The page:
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                           By Ed Lieberman



At a time when the youth of the world are taking leadership roles in calling attention to issues such as climate change and gun control, Westchester Broadway Theatre is presenting Newsies, an exuberant musical adaptation of the 1992 Disney movie of the same name that starred Christian Bale. Although the movie was a box office failure, it developed a cult-like following for its score and choreography. The musical’s book was reimagined by none other than Harvey Fierstein, and it boasts an expanded score by Alan Menken, with lyrics by Jack Feldman.

The show recounts the true story of an 1899 strike by newsboys in the City of New York against the newspaper titans of the day, Joseph Pulitzer and William Randolph Hearst, over what the publishers charged the newsboys to sell their papers. During the Spanish-American War, Mssrs Hearst and Pulitzer, and their rival afternoon papers, the Journal and the World, respectively, engaged in an increasingly hysterical brand of journalism known as “Yellow Journalism.” The main method of selling the afternoon papers was by newsboys, many of whom lived on the streets, who paid 50 cents to buy 100 papers from the publishers, which they sold to the public for a penny. No refunds were given for unsold papers. During the war, the publishers raised their price to the newsboys to 60 cents, which was not a problem while the war hysteria was pushing sales. After the war ended, however, circulation returned to normal levels and most newspapers reduced their prices to the “newsies” back to 50 cents/100. Pulitzer and Hearst refused to do so, however, squeezing the newsboys. So they formed a union and struck. The strike expanded from Manhattan to Brooklyn and beyond, and reduced circulation by almost two-thirds. It had all the elements of a general strike, including anti-scab violence and pro-union rallies. After two weeks the strike was settled -- not won -- by compromise: the price remained 60 cents/100, but the newsboys received refunds for unsold papers. This was seen as a win for the boys and the union movement, in general, and helped lead to enactment of child labor laws. All this is touched upon in the book. Thus, following another Disney adage, that  “A Spoonful of Sugar Helps the Medicine Go Down,” youngsters in the audience will enjoy the infectious songs and energetic choreography, while learning some valuable New York history and lessons in hard-headed labor politics!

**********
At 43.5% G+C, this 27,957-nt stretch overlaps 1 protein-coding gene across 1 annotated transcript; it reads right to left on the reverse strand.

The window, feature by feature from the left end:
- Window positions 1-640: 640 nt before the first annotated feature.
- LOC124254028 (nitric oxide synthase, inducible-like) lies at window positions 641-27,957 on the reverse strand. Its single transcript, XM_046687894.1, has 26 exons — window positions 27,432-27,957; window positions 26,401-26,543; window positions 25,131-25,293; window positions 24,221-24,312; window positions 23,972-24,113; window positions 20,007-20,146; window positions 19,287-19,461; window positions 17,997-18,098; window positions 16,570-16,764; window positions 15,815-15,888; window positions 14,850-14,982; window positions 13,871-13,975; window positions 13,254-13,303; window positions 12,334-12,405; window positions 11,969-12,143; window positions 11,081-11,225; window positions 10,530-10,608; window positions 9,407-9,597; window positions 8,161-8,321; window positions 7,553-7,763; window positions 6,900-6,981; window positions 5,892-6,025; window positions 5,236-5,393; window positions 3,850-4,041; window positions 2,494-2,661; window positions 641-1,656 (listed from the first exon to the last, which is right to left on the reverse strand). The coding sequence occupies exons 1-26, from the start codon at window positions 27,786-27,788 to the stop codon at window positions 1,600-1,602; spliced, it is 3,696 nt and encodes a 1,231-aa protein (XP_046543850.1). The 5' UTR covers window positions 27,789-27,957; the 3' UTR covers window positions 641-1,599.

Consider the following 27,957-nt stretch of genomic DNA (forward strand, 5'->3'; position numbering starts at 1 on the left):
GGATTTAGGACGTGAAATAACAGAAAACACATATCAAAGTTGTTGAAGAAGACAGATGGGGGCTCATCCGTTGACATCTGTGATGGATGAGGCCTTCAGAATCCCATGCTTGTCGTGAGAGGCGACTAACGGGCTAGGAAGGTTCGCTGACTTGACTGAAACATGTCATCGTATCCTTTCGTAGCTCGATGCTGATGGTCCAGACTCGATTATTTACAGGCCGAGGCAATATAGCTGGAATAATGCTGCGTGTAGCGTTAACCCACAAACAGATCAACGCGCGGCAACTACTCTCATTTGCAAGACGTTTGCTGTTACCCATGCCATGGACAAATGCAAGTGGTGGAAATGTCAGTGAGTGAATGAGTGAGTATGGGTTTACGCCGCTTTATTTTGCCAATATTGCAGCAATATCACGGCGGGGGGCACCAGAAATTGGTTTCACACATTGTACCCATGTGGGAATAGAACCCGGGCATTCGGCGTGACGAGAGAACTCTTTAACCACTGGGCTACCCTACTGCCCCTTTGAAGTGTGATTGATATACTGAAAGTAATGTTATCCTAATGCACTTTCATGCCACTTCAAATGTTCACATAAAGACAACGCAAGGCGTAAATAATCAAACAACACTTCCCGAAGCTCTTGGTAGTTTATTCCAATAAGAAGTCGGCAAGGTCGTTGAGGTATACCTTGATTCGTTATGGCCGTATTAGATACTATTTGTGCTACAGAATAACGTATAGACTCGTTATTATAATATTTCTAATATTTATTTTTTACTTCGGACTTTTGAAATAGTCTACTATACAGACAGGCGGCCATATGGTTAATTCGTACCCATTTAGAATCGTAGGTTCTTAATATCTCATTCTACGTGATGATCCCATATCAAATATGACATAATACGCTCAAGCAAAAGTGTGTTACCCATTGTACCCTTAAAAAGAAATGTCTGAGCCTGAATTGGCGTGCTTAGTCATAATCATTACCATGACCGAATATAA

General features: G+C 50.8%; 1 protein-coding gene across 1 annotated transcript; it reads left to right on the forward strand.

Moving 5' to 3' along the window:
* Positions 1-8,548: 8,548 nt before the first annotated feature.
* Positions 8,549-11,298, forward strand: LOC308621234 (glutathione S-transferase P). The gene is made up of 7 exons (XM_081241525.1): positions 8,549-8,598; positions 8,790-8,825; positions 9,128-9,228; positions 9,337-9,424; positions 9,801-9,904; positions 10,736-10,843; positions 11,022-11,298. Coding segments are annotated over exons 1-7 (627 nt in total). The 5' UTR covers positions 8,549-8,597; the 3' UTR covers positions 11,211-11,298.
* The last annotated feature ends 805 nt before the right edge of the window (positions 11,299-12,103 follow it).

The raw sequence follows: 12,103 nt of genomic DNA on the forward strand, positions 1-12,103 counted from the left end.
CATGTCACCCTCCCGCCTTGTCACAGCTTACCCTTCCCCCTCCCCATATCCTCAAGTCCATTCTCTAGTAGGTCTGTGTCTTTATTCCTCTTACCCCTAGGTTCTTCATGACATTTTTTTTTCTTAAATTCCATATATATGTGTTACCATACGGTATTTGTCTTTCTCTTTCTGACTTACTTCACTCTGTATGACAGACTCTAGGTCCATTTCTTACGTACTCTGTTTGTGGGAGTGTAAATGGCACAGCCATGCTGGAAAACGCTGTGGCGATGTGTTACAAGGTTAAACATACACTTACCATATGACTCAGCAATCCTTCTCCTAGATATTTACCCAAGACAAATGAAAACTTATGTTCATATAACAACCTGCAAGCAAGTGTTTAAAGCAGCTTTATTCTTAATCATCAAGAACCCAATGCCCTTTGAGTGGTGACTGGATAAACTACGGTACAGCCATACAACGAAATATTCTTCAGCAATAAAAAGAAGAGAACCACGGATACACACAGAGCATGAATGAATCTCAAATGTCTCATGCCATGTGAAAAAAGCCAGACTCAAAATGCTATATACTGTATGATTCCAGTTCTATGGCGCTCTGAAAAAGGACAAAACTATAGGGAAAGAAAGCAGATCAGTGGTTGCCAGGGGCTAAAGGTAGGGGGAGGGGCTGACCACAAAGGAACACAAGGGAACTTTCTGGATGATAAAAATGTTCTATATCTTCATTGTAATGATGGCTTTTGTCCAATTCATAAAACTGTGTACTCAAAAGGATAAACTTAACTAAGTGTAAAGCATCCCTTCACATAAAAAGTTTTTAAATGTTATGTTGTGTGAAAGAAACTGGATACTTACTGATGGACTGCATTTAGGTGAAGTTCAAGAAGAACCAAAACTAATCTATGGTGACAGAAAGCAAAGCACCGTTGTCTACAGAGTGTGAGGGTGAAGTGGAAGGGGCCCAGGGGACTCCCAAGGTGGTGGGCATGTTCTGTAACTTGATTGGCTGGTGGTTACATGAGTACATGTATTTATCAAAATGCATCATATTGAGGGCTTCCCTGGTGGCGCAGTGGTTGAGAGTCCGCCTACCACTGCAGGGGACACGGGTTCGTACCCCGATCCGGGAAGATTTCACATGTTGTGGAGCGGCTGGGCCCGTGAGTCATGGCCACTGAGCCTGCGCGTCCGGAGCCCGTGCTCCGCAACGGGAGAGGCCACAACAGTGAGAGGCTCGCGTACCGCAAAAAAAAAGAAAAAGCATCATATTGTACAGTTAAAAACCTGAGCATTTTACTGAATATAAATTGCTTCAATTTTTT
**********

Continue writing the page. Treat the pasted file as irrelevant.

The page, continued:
It helps immeasurably that WBT has chosen its cast with customary care. Virtually everyone involved in this production is spot-on. Headlining the cast is Daniel Scott Walton, as the newsboys’ leader, Jack Kelly, who starts the show wanting to escape New York City for the open air of “Santa Fe,” but ends up hobnobbing with the likes of Joseph Pulitzer and Teddy Roosevelt. He “adopts” newcomers Davey (played by Alec Cohen) and his young brother, Les (Benjamin Wohl), who have to earn money to support their family because their father was injured on the job.


Patrick Tombs as Crutchie. "Letter From The Refuge."


 Another main character among the newsboys is Crutchie, played by Patrick Tombs, who displays a mean Brooklyn accent.



Mary Beth Donahoe (as Katherine Plumber) "Watch What Happens."


Other leading performers deserving of mention are Mary Beth Donohoe, as a reporter who befriends the strikers by publicizing their strike, Galyana Castillo, who plays a nightclub singer/owner, who provides a hiding place for Jack and other strikers, and a special shout out goes to Stuart Marland, who plays the villain of the piece, Joseph Pulitzer. Mr. Marland displays a particularly strong voice, capable of conveying the arrogance and power of his position. 

The rest of the cast, too numerous to name individually, are full of enthusiasm and talent, which are needed to perform the songs and acrobatic dance numbers choreographed by Shea Sullivan, under the direction of Mark Martino. As is typical at WBT, the costumes (by Keith Nielsen), set (by Steve Loftus) and lighting (Andrew Gmoser) successfully convey the inequalities between the street urchin newsboys and the titans of industry and politics. Finally, the musical direction of Bob Bray perfectly managed, and did not overcome, the large, sometimes unruly, cast of Newsies.


In sum, “Seize the Day,” and bring the kids! They will absorb valuable history lessons while enjoying the acrobatic dances and infectious score of Alan Menken. Hopefully, they will be inspired to join their national and international cohorts and lead us all into a brighter future! 

But you must come quickly: Newsies is only playing through May 26th.

Box Office: (914) 592-2222;

                                                          Ed Lieberman